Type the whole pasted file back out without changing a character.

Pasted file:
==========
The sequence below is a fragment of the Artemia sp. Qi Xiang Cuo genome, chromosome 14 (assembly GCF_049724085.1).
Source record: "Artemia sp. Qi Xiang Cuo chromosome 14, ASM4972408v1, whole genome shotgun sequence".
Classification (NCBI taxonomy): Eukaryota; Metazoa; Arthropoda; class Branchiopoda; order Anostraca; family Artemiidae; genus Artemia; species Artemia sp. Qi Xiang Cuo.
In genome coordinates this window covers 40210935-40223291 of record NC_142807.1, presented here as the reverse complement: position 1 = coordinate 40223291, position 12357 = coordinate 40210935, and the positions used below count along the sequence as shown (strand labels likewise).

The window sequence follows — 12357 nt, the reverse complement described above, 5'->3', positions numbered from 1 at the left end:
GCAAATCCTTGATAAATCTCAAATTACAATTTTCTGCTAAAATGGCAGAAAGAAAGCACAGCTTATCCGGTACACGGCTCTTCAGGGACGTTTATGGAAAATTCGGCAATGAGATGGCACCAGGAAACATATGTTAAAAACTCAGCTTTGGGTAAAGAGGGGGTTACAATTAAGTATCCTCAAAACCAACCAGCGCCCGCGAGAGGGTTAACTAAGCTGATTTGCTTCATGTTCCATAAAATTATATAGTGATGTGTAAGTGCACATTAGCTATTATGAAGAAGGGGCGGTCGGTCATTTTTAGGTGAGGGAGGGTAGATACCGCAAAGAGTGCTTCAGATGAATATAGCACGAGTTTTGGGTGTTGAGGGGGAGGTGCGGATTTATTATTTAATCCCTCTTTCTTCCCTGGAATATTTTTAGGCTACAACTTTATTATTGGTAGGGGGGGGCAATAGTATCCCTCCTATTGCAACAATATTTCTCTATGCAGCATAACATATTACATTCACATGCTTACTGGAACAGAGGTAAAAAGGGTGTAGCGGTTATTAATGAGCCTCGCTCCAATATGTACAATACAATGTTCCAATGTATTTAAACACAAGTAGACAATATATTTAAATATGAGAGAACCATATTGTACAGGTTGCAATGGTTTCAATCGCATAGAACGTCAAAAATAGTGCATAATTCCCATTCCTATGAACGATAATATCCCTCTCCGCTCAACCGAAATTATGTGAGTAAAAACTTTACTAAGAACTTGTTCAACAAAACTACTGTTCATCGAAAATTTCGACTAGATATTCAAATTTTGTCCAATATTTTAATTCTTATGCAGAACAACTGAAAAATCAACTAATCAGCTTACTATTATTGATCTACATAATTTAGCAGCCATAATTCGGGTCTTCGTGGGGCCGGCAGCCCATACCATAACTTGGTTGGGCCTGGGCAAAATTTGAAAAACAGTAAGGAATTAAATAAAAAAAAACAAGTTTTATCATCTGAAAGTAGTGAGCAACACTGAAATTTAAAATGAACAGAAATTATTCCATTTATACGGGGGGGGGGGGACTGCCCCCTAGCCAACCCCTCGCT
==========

The sequence below is a fragment of the Artemia sp. Qi Xiang Cuo genome, chromosome 14 (assembly GCF_049724085.1).
Source record: "Artemia sp. Qi Xiang Cuo chromosome 14, ASM4972408v1, whole genome shotgun sequence".
Classification (NCBI taxonomy): Eukaryota; Metazoa; Arthropoda; class Branchiopoda; order Anostraca; family Artemiidae; genus Artemia; species Artemia sp. Qi Xiang Cuo.
In genome coordinates this window covers 40210935-40223291 of record NC_142807.1, presented here as the reverse complement: position 1 = coordinate 40223291, position 12357 = coordinate 40210935, and the positions used below count along the sequence as shown (strand labels likewise).

The window sequence follows — 12357 nt, the reverse complement described above, 5'->3', positions numbered from 1 at the left end:
GCAAATCCTTGATAAATCTCAAATTACAATTTTCTGCTAAAATGGCAGAAAGAAAGCACAGCTTATCCGGTACACGGCTCTTCAGGGACGTTTATGGAAAATTCGGCAATGAGATGGCACCAGGAAACATATGTTAAAAACTCAGCTTTGGGTAAAGAGGGGGTTACAATTAAGTATCCTCAAAACCAACCAGCGCCCGCGAGAGGGTTAACTAAGCTGATTTGCTTCATGTTCCATAAAATTATATAGTGATGTGTAAGTGCACATTAGCTATTATGAAGAAGGGGCGGTCGGTCATTTTTAGGTGAGGGAGGGTAGATACCGCAAAGAGTGCTTCAGATGAATATAGCACGAGTTTTGGGTGTTGAGGGGGAGGTGCGGATTTATTATTTAATCCCTCTTTCTTCCCTGGAATATTTTTAGGCTACAACTTTATTATTGGTAGGGGGGGGCAATAGTATCCCTCCTATTGCAACAATATTTCTCTATGCAGCATAACATATTACATTCACATGCTTACTGGAACAGAGGTAAAAAGGGTGTAGCGGTTATTAATGAGCCTCGCTCCAATATGTACAATACAATGTTCCAATGTATTTAAACACAAGTAGACAATATATTTAAATATGAGAGAACCATATTGTACAGGTTGCAATGGTTTCAATCGCATAGAACGTCAAAAATAGTGCATAATTCCCATTCCTATGAACGATAATATCCCTCTCCGCTCAACCGAAATTATGTGAGTAAAAACTTTACTAAGAACTTGTTCAACAAAACTACTGTTCATCGAAAATTTCGACTAGATATTCAAATTTTGTCCAATATTTTAATTCTTATGCAGAACAACTGAAAAATCAACTAATCAGCTTACTATTATTGATCTACATAATTTAGCAGCCATAATTCGGGTCTTCGTGGGGCCGGCAGCCCATACCATAACTTGGTTGGGCCTGGGCAAAATTTGAAAAACAGTAAGGAATTAAATAAAAAAAAACAAGTTTTATCATCTGAAAGTAGTGAGCAACACTGAAATTTAAAATGAACAGAAATTATTCCATTTATACGGGGGGGGGGGGACTGCCCCCTAGCCAACCCCTCGCT